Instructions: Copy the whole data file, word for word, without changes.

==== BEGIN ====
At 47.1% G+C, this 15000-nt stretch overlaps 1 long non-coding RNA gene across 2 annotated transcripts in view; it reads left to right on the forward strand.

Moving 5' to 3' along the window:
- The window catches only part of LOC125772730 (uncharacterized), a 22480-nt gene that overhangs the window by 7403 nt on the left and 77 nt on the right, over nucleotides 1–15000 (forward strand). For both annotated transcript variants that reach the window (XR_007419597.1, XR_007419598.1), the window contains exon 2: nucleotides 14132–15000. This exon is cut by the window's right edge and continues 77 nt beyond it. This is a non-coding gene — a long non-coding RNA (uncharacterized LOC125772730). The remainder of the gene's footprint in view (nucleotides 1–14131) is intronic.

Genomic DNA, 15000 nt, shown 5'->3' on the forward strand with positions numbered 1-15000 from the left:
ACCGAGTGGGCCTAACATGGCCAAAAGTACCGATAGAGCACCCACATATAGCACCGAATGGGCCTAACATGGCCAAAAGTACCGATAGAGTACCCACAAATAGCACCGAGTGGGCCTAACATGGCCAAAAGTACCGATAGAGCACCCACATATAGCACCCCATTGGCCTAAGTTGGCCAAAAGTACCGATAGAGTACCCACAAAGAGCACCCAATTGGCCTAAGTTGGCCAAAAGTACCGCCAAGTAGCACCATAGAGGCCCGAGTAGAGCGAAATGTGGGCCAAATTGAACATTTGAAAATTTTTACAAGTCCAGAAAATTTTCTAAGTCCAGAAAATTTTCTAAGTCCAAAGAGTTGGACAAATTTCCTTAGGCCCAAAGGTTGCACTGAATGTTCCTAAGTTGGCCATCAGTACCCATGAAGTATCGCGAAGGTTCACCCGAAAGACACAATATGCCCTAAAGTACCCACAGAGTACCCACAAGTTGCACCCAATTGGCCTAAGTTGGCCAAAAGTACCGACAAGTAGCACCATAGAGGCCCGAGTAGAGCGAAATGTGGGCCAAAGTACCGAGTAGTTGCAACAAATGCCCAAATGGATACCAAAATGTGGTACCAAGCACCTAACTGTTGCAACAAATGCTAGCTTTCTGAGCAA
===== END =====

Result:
At 47.1% G+C, this 15000-nt stretch overlaps 1 long non-coding RNA gene across 2 annotated transcripts in view; it reads left to right on the forward strand.

Moving 5' to 3' along the window:
- The window catches only part of LOC125772730 (uncharacterized), a 22480-nt gene that overhangs the window by 7403 nt on the left and 77 nt on the right, over nucleotides 1–15000 (forward strand). For both annotated transcript variants that reach the window (XR_007419597.1, XR_007419598.1), the window contains exon 2: nucleotides 14132–15000. This exon is cut by the window's right edge and continues 77 nt beyond it. This is a non-coding gene — a long non-coding RNA (uncharacterized LOC125772730). The remainder of the gene's footprint in view (nucleotides 1–14131) is intronic.

Genomic DNA, 15000 nt, shown 5'->3' on the forward strand with positions numbered 1-15000 from the left:
ACCGAGTGGGCCTAACATGGCCAAAAGTACCGATAGAGCACCCACATATAGCACCGAATGGGCCTAACATGGCCAAAAGTACCGATAGAGTACCCACAAATAGCACCGAGTGGGCCTAACATGGCCAAAAGTACCGATAGAGCACCCACATATAGCACCCCATTGGCCTAAGTTGGCCAAAAGTACCGATAGAGTACCCACAAAGAGCACCCAATTGGCCTAAGTTGGCCAAAAGTACCGCCAAGTAGCACCATAGAGGCCCGAGTAGAGCGAAATGTGGGCCAAATTGAACATTTGAAAATTTTTACAAGTCCAGAAAATTTTCTAAGTCCAGAAAATTTTCTAAGTCCAAAGAGTTGGACAAATTTCCTTAGGCCCAAAGGTTGCACTGAATGTTCCTAAGTTGGCCATCAGTACCCATGAAGTATCGCGAAGGTTCACCCGAAAGACACAATATGCCCTAAAGTACCCACAGAGTACCCACAAGTTGCACCCAATTGGCCTAAGTTGGCCAAAAGTACCGACAAGTAGCACCATAGAGGCCCGAGTAGAGCGAAATGTGGGCCAAAGTACCGAGTAGTTGCAACAAATGCCCAAATGGATACCAAAATGTGGTACCAAGCACCTAACTGTTGCAACAAATGCTAGCTTTCTGAGCAA